New 'Sister George' Improved But Problems Remain
By FRANK RIZZO
The show: "The Killing of Sister George" at New Haven's Long Wharf Theatre.
First impressions: A radio soap opera actress learns that her character is about to be done in for the sake of ratings. Kathleen Turner gets some comic mileage with her basso delivery as salty June, less so as her beloved fictional character of a no-nonsense nurse, Sister George, who tends to the folks in the rural town of "Applehurst."
The lesbian relationships at the center of the play aren't scandalous today, the flaws of Frank Marcus' original clunky and dated mid-'60s Brit script remain -- though considerably improved by Jeffrey Hatcher's tightened and re-focused adaptation that at least gives the second act some punch with plot twists and an intensified psycho-sexual power dynamic.
But just as the killing of Sister George was supposed to re-invigorate a sagging soap opera done in by changing times, so it goes with the occasionally engaging but ultimately disappointing revised revival, here described as "a naughty comedy."
So a miss? Not entirely. It's always fun to watch Turner deliver withering looks even if the lines aren't so stellar. And the actress vividly inhabits the character's dominant personality in walk, talk and attitude while strategically allowing glimpses of vulnerability.
But you get the impression during the first half of the play that it's all riding on Turner's considerable presence, not dissimilar to the heavy lifting she did on "High" (which premiered at Hartford's TheaterWorks before it ended briefly on Broadway).
But charisma only goes so far and Turner's effort to make sense of the alcoholic mess that is June and the relationship she has with her lover is as vague as her accent. It's a problem that Hatcher's revision tries but doesn't quite solve -- and neither does Turner in her solid-but-hardly-illuminating direction.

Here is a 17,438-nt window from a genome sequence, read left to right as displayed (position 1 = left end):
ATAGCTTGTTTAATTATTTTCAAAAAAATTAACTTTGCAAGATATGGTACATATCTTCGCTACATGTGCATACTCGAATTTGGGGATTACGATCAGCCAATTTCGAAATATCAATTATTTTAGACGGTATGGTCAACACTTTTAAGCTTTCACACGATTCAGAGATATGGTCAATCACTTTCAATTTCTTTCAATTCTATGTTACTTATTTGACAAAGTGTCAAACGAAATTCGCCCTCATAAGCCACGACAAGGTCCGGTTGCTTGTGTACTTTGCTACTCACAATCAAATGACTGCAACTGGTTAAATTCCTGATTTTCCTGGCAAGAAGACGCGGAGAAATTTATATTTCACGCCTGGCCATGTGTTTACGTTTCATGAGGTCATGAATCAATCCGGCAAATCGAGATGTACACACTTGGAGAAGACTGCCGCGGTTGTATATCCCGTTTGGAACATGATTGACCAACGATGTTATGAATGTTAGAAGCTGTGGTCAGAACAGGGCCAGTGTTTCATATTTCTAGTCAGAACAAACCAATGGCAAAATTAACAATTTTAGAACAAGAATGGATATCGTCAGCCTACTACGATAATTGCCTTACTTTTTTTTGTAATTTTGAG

She also misses the humor in the juxtaposition of June's raging bull personality and Sister George's more empathetic one. Her June and George sound similar, which undercuts the idea of role playing that the leading characters engage in to get what they want in life.
What's the play about? It's a soap opera about a soap opera, with characters in extreme situations, mixed with shocking tidbits, jumping-the-shark flourishes and a turn of fortune or two. June Buckridge lives in a modest London flat with her younger and submissive lover Alice (Clea Alsip), who is also called "Childie," reflecting her sometimes child-like demeanor and more-than-a-little-fondness for dolls.
The play begins when June suspects that her character will be eliminated by the BBC, a feeling that is intensified with the arrival of the show's producer Mercy Croft (Betsy Aidem) ostensibly to reprimand June for past drunken behavior where she traumatized a pair of novice nuns in a taxi. But June fears that her job is in jeopardy at the same time she feels her seven-year relationship with her much younger lover is on the rocks, too. And then there's the eccentric fortune-teller neighbor, Madame Xenia (Olga Merediz) who drops by.
Say what? It's a convention of the time in comedy writing to include a nutty neighbor (think "Barefoot in the Park") to add, apropos of nothing, some zing to the proceedings, not to mention filling in some exposition or acting as a narrative-enabler. Ms. Merediz enlivens her character with a sharp flourish, even if you wonder what play she wandered in from.